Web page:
It’s easy to pile praise on others if they are the least bit competent. Generally, our biggest impediment is just being too busy to notice the praiseworthy behavior or, when we notice it, to stop and laud it.
Criticism is another matter. Generally it’s difficult to criticize another — unless their behavior makes us angry.

And it’s especially difficult to constructively criticize — where not only do we offer the criticism in a healthy, helpful spirit, but the other accepts it in that spirit and uses it to grow and improve their performance.

Even when we mean well and can act from an extensive base of knowledge and experience, we have to confront the uncertainty of the outcome. It doesn’t matter whether the issue arises with our own child or with a top level executive in a multinational corporation. We don’t know how the other person will react to our criticism and so we don’t know if will do more harm than good.

Of course, some people don’t worry about that. They just state the problem and let the chips fall where they will. But it doesn’t take much thoughtless criticism to build a culture of timid compliance, where no one is willing to make any decisions or accept any responsibility, and everyone is focused on doing the minimum required to avoid more criticism. That’s not where you will find excellence.

But you won’t find it in procrastinating either. In fact if excellence is your goal, you want everyone to learn from everyone so that there is constant improvement. That means you want to foster a high trust environment where peers feel safe and free to constructively criticize one another — and when it is warranted, even their bosses.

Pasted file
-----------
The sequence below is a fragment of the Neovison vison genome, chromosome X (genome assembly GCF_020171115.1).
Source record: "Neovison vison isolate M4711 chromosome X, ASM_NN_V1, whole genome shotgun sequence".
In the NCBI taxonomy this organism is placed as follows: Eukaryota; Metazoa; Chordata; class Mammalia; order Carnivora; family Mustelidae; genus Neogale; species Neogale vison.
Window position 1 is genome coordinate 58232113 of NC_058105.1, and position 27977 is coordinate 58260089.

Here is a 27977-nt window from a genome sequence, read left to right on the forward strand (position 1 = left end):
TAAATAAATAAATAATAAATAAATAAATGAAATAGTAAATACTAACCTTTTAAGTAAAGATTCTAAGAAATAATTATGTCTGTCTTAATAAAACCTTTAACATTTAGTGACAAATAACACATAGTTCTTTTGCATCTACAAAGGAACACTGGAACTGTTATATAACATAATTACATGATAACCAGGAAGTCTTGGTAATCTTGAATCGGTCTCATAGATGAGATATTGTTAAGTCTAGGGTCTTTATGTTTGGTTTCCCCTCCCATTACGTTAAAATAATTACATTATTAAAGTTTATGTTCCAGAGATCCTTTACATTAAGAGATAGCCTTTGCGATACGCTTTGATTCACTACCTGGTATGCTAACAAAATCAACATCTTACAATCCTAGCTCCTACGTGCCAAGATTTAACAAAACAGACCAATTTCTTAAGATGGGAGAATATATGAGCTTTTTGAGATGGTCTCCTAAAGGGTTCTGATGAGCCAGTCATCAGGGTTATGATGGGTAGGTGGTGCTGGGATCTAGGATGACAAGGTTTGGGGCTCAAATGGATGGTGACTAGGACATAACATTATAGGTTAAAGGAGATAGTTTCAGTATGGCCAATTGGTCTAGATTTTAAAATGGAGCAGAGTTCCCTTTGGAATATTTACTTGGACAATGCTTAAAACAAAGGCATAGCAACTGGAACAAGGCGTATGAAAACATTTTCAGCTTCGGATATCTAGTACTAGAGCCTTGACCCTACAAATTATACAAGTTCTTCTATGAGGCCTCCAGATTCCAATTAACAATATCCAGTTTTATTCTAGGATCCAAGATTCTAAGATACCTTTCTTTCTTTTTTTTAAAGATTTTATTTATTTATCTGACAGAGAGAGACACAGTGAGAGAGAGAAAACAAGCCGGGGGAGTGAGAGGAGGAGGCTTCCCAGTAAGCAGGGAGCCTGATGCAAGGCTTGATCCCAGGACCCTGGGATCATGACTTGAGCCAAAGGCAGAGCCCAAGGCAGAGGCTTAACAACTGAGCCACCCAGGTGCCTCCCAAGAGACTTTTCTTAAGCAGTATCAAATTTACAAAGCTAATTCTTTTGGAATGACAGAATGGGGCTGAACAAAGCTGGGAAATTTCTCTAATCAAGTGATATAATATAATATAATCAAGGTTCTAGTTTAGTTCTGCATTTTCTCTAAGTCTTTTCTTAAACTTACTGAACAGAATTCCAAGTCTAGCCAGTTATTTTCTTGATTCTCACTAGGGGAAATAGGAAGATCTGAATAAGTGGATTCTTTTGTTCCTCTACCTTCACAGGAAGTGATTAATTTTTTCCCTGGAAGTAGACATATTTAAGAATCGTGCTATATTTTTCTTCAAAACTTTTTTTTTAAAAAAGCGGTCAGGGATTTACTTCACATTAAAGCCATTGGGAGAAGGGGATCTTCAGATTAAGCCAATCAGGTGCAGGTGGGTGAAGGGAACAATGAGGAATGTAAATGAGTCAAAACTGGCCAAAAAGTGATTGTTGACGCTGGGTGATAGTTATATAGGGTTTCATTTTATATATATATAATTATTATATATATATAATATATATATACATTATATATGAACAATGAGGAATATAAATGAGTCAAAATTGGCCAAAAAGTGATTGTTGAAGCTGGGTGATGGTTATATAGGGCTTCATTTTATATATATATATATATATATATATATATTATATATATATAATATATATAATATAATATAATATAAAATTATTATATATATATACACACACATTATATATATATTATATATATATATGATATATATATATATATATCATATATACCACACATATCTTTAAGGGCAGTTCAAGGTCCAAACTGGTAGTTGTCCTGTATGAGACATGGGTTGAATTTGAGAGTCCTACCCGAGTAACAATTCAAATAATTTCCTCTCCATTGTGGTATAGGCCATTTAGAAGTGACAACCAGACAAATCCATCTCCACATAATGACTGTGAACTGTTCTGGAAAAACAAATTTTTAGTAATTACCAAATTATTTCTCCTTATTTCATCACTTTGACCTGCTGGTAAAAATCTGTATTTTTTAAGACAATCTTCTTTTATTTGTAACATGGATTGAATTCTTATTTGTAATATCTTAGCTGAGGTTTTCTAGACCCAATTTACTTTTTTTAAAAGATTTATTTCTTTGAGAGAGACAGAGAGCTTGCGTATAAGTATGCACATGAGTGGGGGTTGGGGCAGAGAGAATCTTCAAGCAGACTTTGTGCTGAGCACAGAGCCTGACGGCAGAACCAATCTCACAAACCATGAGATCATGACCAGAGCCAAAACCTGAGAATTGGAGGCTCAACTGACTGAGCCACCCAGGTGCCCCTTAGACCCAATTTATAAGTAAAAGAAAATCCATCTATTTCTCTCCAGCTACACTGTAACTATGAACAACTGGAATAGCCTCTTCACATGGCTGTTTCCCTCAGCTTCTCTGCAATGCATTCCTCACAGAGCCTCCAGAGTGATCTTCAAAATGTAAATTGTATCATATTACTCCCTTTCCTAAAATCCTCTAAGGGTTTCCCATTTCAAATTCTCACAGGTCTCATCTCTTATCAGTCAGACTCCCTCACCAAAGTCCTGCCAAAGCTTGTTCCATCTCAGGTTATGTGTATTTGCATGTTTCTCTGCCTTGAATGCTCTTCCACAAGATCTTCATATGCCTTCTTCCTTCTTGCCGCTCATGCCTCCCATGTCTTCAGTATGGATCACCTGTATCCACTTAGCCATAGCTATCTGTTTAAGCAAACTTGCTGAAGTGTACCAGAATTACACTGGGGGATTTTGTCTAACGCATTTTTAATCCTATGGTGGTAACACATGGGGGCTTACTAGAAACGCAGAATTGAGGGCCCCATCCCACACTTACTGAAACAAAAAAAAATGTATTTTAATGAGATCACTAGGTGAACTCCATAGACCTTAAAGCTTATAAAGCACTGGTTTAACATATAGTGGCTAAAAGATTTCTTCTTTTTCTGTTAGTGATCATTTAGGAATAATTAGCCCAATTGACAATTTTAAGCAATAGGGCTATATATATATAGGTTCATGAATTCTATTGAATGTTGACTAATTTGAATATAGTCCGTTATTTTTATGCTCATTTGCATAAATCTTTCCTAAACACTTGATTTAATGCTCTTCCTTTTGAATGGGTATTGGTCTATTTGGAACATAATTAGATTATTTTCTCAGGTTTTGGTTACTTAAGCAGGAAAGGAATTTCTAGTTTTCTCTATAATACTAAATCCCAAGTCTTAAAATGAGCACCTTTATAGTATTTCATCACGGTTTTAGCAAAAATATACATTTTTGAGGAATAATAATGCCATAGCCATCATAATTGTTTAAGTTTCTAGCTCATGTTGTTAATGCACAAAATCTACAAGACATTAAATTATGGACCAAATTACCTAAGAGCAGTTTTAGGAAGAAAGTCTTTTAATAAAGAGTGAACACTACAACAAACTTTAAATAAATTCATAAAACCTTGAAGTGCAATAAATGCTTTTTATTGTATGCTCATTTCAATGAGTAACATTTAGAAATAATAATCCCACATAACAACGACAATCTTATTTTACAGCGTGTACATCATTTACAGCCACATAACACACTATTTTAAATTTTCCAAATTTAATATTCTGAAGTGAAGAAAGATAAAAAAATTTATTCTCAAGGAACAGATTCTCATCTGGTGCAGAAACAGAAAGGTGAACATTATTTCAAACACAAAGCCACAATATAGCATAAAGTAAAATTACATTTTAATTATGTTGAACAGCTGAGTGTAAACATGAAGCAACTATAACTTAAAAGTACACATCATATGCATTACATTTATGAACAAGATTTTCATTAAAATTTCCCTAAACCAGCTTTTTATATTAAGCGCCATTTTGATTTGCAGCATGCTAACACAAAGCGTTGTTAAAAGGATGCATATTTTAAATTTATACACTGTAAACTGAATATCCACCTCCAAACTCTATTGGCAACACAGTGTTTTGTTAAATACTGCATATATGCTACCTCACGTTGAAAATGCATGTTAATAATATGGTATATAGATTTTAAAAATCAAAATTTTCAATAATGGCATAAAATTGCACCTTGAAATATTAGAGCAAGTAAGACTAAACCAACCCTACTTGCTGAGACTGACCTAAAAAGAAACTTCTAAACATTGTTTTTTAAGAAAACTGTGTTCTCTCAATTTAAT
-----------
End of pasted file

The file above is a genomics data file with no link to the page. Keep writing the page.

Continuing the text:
St. Ignatius of Loyola, founder of the Society of Jesus, realized the importance of what he called "fraternal correction," but he also appreciated the importance of delivering it carefully to increase the likelihood that will be received constructively.

"It will help much if the corrector has some authority, or acts with great affection, an affection that can be recognized," he advised. To that end, he said "one’s admonition should not be too forthright, but toned down and presented without offense." He also noted that once a person has made a mistake, he or she is more inclined to defend it than "to accept even a well-intentioned correction (delivered) in the right spirit."

Not infrequently people need correction. But unless it is offered with affection and patience, it is not likely to generate the change it is intended to achieve — and it may well make matters worse.

Adapted and used with permission from Take Five: On-the-Job Meditations with St. Ignatius by Mike Aquilina and Fr. Kris D. Stubna, Copyright © by Our Sunday Visitor Publishing Division, Our Sunday Visitor, Inc.

Copyright © 2011 Yeshua Catholic International Leadership Institute, 208 E. North St., Durand, IL 61024. Any part of this newsletter may be reproduced so long as there is full attribution, our web site is listed, and any electronic reproduction includes a link to our site:

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